Health Status of World Trade Center Disaster Workers, Volunteers to be Evaluated

The Mt. Sinai School of Medicine has received a $11.4 million contract from the Department of Health and Human Services to determine if rescue and recovery workers and volunteers who worked at the World Trade Center disaster site are experiencing related illnesses or injuries.

It is estimated that the program will provide screenings to at least 8,500 workers and volunteers who toiled at the World Trade Center site. Workers will receive a report from the results, and general, de-identified information about the screenings will be shared with industry, labor, and government to help identify potential trends in health effects.

"These men and women demonstrated true heroism in their efforts to help this city at its darkest hour," said Dr. Kenneth Berns, CEO and president of the Mt. Sinai Medical Center. "It is our duty to do everything we can to ensure they do not suffer lasting health effects as a result of their selfless acts."

The contract will fund free standardized clinical examinations to workers and volunteers involved in Ground Zero rescue and cleanup efforts. Under the contract, which will be administered by the National Institute for Occupational Safety and Health (NIOSH), Mt. Sinai School of Medicine and a consortium of occupational health clinics in New York, New Jersey and other locations will provide the examinations to eligible workers and volunteers.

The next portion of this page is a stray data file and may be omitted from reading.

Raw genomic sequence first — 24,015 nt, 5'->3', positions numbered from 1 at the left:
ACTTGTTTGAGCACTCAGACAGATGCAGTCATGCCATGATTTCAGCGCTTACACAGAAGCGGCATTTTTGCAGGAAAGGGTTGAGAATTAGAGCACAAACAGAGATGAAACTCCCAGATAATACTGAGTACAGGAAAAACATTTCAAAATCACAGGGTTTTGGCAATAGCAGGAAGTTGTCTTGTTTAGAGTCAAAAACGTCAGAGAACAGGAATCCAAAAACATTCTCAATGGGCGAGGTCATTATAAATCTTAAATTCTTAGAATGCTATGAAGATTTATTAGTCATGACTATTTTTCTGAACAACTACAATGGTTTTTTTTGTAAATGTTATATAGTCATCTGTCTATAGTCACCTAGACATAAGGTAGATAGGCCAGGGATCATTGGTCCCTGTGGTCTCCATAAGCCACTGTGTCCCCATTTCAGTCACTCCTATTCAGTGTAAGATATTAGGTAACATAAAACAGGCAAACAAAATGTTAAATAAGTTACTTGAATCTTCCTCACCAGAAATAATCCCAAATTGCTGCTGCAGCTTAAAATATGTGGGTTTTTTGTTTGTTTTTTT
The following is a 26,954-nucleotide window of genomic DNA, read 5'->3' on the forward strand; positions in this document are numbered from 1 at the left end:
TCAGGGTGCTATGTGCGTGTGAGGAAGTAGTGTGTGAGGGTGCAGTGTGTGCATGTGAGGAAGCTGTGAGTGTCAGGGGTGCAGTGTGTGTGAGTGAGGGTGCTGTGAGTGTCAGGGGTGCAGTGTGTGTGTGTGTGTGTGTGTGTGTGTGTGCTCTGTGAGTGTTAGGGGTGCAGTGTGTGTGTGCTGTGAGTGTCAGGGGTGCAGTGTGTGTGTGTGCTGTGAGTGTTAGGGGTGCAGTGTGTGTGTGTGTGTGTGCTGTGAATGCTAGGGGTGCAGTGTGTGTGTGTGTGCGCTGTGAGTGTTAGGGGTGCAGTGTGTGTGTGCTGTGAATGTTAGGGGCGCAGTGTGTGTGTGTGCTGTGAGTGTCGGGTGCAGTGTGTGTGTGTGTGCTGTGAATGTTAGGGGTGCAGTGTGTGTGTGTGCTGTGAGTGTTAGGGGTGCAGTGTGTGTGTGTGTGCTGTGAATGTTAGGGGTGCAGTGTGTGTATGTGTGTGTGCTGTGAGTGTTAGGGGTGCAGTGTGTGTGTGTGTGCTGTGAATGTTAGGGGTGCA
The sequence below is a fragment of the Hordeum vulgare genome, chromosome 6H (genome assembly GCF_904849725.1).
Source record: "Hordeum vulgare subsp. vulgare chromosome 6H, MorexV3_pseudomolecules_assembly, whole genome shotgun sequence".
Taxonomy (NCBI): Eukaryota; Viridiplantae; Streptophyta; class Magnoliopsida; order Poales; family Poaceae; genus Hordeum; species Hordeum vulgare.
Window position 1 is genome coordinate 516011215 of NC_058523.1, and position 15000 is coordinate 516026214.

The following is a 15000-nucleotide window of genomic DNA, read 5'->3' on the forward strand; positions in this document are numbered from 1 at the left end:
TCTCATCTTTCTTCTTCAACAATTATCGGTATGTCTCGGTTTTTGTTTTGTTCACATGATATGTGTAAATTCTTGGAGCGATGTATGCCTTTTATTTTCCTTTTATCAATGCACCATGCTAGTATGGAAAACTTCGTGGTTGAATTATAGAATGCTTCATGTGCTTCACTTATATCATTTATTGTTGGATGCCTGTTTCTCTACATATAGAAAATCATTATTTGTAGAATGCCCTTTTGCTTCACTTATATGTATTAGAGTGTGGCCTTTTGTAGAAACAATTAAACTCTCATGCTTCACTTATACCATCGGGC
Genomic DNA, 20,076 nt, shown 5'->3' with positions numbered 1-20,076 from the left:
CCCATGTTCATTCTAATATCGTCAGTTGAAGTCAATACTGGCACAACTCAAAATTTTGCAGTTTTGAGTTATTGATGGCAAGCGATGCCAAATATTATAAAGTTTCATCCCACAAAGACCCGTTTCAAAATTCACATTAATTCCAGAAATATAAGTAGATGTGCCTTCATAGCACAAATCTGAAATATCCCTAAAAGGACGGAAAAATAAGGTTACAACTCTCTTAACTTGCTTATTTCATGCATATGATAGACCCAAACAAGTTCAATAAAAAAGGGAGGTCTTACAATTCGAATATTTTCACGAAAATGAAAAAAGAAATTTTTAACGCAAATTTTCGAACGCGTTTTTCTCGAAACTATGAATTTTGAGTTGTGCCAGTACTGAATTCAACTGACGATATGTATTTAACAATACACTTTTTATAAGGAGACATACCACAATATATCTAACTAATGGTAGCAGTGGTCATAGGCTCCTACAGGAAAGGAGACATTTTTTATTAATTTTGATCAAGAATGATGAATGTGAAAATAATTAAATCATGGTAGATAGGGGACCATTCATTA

"The workers and volunteers at the World Trade Center site set a standard for courage and dedication that will never be forgotten," said HHS Secretary Tommy Thompson. "We want to make sure that their heroic service does not have long-term health consequences, and these screening examinations will be essential to that effort."

The goal of the project is to help employers and public health professionals identify symptoms, injuries or conditions that may indicate long-term illness as a result of work at the World Trade Center, so that interventions can be pursued. The contract will also pay for Mt. Sinai to compile a database of the findings, allowing researchers to assess potential occupational illness and injury patterns among the workers, and provide data for future studies where health changes over time can be identified and addressed.

The examinations will focus on identifying health problems most likely to occur as a result of work at or near the World Trade Center site. These include potential respiratory effects, musculoskeletal disorders, chronic effects from injuries at the site and mental health conditions.

"Mt. Sinai is one of the pre-eminent occupational health institutions in the world," said new NIOSH Director John Howard, M.D., M.P.H., J.D., LL.M., "We are pleased to enlist its technical expertise for a project that will serve the country well for decades to come."

Mt. Sinai's Irving J. Selikoff Center for Occupational and Environmental Medicine will be the center leading the examinations. The other participating occupational health clinical centers are the Bellevue/New York University Occupational and Environmental Medicine Clinic; the State University of New York's Stony Brook/Long Island Occupational and Environmental Health Center; the Center for the Biology of Natural Systems at Queens College in New York; and the Clinical Center of the Environmental and Occupational Health Sciences Institute at the University of Medicine and Dentistry of New Jersey, Robert Wood Johnson Medical School in Piscataway, N.J.

For information on the screening program or to sign-up, contact Mt. Sinai at (888) 702-0630.

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